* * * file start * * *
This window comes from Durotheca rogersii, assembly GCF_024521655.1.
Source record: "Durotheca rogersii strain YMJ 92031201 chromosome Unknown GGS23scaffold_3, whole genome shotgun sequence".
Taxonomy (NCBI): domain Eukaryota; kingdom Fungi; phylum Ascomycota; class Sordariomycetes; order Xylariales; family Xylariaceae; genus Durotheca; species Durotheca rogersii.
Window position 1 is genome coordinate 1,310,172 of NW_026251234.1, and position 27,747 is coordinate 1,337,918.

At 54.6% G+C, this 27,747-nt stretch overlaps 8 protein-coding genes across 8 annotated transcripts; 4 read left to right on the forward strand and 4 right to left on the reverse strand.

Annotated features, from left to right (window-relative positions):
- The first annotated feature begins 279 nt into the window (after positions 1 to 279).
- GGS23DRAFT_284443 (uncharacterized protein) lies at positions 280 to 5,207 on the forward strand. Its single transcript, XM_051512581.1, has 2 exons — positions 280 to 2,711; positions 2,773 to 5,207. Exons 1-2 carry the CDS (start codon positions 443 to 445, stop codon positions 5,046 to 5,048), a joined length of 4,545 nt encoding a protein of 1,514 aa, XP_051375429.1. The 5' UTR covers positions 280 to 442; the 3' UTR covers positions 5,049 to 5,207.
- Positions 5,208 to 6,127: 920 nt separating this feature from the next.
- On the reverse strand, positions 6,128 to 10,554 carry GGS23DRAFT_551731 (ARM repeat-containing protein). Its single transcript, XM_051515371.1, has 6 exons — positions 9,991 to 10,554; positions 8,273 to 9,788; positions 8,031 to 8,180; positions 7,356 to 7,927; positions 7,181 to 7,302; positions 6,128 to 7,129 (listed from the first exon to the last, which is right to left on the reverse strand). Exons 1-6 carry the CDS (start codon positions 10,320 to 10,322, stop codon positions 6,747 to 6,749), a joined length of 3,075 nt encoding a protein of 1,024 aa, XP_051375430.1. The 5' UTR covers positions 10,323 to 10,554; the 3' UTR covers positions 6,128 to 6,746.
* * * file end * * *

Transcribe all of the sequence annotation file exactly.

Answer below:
This window comes from Durotheca rogersii, assembly GCF_024521655.1.
Source record: "Durotheca rogersii strain YMJ 92031201 chromosome Unknown GGS23scaffold_3, whole genome shotgun sequence".
Taxonomy (NCBI): domain Eukaryota; kingdom Fungi; phylum Ascomycota; class Sordariomycetes; order Xylariales; family Xylariaceae; genus Durotheca; species Durotheca rogersii.
Window position 1 is genome coordinate 1,310,172 of NW_026251234.1, and position 27,747 is coordinate 1,337,918.

At 54.6% G+C, this 27,747-nt stretch overlaps 8 protein-coding genes across 8 annotated transcripts; 4 read left to right on the forward strand and 4 right to left on the reverse strand.

Annotated features, from left to right (window-relative positions):
- The first annotated feature begins 279 nt into the window (after positions 1 to 279).
- GGS23DRAFT_284443 (uncharacterized protein) lies at positions 280 to 5,207 on the forward strand. Its single transcript, XM_051512581.1, has 2 exons — positions 280 to 2,711; positions 2,773 to 5,207. Exons 1-2 carry the CDS (start codon positions 443 to 445, stop codon positions 5,046 to 5,048), a joined length of 4,545 nt encoding a protein of 1,514 aa, XP_051375429.1. The 5' UTR covers positions 280 to 442; the 3' UTR covers positions 5,049 to 5,207.
- Positions 5,208 to 6,127: 920 nt separating this feature from the next.
- On the reverse strand, positions 6,128 to 10,554 carry GGS23DRAFT_551731 (ARM repeat-containing protein). Its single transcript, XM_051515371.1, has 6 exons — positions 9,991 to 10,554; positions 8,273 to 9,788; positions 8,031 to 8,180; positions 7,356 to 7,927; positions 7,181 to 7,302; positions 6,128 to 7,129 (listed from the first exon to the last, which is right to left on the reverse strand). Exons 1-6 carry the CDS (start codon positions 10,320 to 10,322, stop codon positions 6,747 to 6,749), a joined length of 3,075 nt encoding a protein of 1,024 aa, XP_051375430.1. The 5' UTR covers positions 10,323 to 10,554; the 3' UTR covers positions 6,128 to 6,746.